Unfortunately a couple of internationals have gone to Italy only to then be completely disregarded by the national team manager, despite doing very well, so that won't encourage further emigration (sack him).

Although the fact that players probably earn more money to rot and go backwards on the bench at Chelsea or Man City like Ross Barkley than going to play week in week out at Roma or Dortmund is probably a factor.

Spanish players going overseas was credited for delivering them their period of dominance and their 2010 World Cup win. For two reasons. Firstly, it meant that many of their best players weren't domestic rivals so didn't spend all season hating each other before  a major tournament. Secondly, it meant them leaving Spain made room for another youngster at their clubs to graduate to first team football.

Their 23 man World Cup 2010 squad contained 3 players who played their club football in Spain. 

Edited by TeemuVanBasten

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8 hours ago, TeemuVanBasten said:

The problem is my opinion is that historic unwillingness of English players to go and play overseas. That's certainly the issue with the national team.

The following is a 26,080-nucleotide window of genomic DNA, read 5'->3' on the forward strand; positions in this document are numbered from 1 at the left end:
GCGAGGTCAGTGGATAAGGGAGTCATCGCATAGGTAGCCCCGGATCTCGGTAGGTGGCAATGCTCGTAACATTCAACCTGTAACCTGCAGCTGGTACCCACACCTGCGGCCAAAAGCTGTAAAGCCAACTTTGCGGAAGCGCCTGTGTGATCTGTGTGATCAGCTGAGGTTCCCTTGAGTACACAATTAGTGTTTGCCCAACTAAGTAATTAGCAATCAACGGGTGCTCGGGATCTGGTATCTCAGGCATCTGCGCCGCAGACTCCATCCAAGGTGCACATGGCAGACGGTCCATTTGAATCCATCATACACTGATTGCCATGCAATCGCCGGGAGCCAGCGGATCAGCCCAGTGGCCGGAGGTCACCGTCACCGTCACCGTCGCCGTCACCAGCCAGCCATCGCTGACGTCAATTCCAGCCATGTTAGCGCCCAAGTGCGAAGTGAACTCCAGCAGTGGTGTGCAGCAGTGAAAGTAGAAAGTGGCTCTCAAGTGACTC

That seems to he changing now with lots of talented kids going to Germany.

Unfortunately a couple of internationals have gone to Italy only to then be completely disregarded by the national team manager, despite doing very well, so that won't encourage further emigration (sack him).

Although the fact that players probably earn more money to rot and go backwards on the bench at Chelsea or Man City like Ross Barkley than going to play week in week out at Roma or Dortmund is probably a factor.

Spanish players going overseas was credited for delivering them their period of dominance and their 2010 World Cup win. For two reasons. Firstly, it meant that many of their best players weren't domestic rivals so didn't spend all season hating each other before  a major tournament. Secondly, it meant them leaving Spain made room for another youngster at their clubs to graduate to first team football.

Their 23 man World Cup 2010 squad contained 3 players who played their club football in Spain. 

Yeah. That's my view with Scottish players, too. They're too unwilling to leave the comfort and the safety of their own country. It's kinda changed recently, as there are a few Scots playing abroad. But it's still a factor.

You know, it's exactly the same, but not just with Serie A. I love  Steve Clarke as he's done wonders, but when a Scottish player moves out of the UK it's like they drop off the edge of the World.

Yeah. It's true. The downside about having the richest league in the world is that some young players can have too much, too soon, and it sucks their drive and desire.

Exactly right and exactly my point. Another drawback about having the richest league in the world is that every player wants to play there, which marginalised the young English players.

The EPL get credit for their "homegrown rule", but it's not what it seem. A "homegrown" player could come from anywhere, as long as they're under 21 and been at a UK (or English) club for three years.